We have a short list of books that is considered an aspect of our children’s lessons. They set aside a little time each day to read their “reading list books” though they often have another book happening at the same time which is “recreational reading”.
It is important for the children to understand that there is a purpose in these books being chosen for them, there are lessons to be learnt. Sometimes though it is hard for the children to understand this and they just enjoy the story as a story.
Just recently I encouraged Jessica, who is reading Heidi, to look deeper into the story for things to learn.
- Character – she can take note of the character flaws or character strengths of the characters in her book. She can draw lessons from the incidences in the story, making a point of learning from them for her own life.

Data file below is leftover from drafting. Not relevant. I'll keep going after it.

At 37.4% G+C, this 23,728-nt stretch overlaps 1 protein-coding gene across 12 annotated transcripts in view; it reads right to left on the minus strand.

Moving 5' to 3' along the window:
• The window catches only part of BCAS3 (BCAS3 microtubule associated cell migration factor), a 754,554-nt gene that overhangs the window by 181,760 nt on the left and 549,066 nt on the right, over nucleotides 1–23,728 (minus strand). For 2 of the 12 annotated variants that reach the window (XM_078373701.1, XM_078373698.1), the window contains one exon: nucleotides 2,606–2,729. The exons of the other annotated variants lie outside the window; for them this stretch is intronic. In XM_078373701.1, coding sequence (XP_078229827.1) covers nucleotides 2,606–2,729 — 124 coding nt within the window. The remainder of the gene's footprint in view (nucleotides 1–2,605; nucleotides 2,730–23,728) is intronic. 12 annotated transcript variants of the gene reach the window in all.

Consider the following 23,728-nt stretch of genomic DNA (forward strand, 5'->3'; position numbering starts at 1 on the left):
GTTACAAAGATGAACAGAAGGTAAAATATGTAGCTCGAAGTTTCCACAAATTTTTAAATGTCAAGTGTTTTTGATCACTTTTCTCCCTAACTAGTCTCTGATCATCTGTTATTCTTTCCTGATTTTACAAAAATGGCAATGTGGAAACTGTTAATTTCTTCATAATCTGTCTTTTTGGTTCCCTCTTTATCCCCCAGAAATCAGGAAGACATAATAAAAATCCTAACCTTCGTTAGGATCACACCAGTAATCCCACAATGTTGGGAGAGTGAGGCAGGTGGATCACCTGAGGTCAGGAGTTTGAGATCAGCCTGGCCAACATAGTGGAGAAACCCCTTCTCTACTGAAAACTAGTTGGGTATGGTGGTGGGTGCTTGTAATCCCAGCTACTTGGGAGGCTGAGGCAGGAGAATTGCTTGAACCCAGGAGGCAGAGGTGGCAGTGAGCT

- Wisdom – often someone in the story makes a wise statement – something that makes you pause and think and say “Oh I must remember that!” If / when we write this down, just like copywork, then it makes a deeper impression in our own thinking and we have it recorded so one day we may refer back to it to clarify our memory.
- Geography, History, Cultural details – when we read books, the world opens up to us and we travel to places, we see people and experience things that we are unlikely to in real life. We need to have our eyes open, our thinking reading to see these opportunities from any book we read.
- Questions you ask yourself – I encourage my children to hear themselves ask questions and to take note of those questions. What, Who, Why, When, Where and How are all good questions to ask yourself. Once a question is asked an answer needs to be found.